The FDA has published a final rule amending the food additive regulations to no longer allow the use of bisphenol A (BPA) epoxy resins as coatings in packaging for infant formula. Although many consumer organizations have asked for this ban for years, the government is stressing that this action was taken “because these uses have been abandoned,” and not because of health concerns. The document will be published in the Federal Register on July 12, 2013.
A petition filed by Representative Edward Markey (D-MA) last year proposed to amend the regulations. Markey issued a press release stating that “this is a major victory for American families, and I join with parents in celebrating safer feeding time for their babies now that this toxic chemical will forever be banned from infant formula.” He continued, “however, some other industries are ignoring consumer concerns and continue to poison our food supply with this dangerous chemical by including it in other food and beverage packaging, including most canned goods.”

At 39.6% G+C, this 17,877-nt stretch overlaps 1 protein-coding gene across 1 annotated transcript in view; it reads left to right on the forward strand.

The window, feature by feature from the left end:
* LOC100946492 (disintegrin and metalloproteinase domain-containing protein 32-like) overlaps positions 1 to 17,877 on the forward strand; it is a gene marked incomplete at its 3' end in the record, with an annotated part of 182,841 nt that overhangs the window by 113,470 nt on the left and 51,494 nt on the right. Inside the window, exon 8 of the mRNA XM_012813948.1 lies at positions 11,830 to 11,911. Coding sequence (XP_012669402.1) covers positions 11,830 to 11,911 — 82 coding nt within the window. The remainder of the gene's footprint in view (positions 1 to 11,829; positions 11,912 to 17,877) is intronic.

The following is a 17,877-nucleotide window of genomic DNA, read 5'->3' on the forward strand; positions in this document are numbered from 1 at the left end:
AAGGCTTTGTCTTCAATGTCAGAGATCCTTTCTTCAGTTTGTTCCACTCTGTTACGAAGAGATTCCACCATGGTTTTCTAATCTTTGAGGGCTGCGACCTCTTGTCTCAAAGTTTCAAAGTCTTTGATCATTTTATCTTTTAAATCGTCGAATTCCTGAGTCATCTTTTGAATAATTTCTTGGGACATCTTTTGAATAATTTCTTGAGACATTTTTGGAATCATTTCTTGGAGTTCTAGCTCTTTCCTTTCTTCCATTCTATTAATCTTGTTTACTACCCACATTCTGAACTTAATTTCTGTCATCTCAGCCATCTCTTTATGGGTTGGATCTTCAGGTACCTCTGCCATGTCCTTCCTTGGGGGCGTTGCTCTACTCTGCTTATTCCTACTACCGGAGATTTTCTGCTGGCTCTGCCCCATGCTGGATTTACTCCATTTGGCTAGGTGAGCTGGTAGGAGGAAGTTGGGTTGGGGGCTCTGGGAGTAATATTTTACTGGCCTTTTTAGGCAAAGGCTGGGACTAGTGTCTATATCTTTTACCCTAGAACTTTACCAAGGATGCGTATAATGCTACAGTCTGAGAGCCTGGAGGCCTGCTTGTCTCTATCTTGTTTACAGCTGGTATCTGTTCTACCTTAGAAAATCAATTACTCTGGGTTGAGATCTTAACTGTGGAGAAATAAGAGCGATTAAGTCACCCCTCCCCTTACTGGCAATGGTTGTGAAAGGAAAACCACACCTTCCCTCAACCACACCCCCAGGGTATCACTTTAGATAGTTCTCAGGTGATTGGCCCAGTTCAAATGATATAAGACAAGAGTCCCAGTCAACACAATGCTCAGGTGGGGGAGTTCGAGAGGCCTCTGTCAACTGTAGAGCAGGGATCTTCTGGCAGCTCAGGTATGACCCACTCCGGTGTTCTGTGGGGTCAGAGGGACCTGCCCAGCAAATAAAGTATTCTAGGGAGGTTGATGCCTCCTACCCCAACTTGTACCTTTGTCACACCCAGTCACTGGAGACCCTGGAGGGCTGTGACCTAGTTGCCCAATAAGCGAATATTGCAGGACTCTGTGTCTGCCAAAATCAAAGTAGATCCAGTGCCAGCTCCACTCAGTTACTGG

BPA is a controversial chemical. The FDA insists that it is safe for humans, although many studies have shown it may cause health problems, including endocrine disruption, which may lead to cancer, cardiovascular, and reproductive system disorders. The National Resources Defense Council is opposed to BPA in food packaging, stating that “scientific studies continue to raise disturbing questions about long-term effects of BPA exposures, especially in fetuses, babies, and young children.”
Consumer pressure forced baby food manufacturers to abandon the use of BPA in food packaging, according to Environmental Working Group. Consumer advocates are hopeful that this sentiment will have the same effect on other food manufacturers and lead to a complete ban on the chemical in food packaging. BPA has been found in the bodies of almost all Americans over the age of six; the EPA estimates that the U.S. produced 2.4 billion pounds of the chemical in 2007.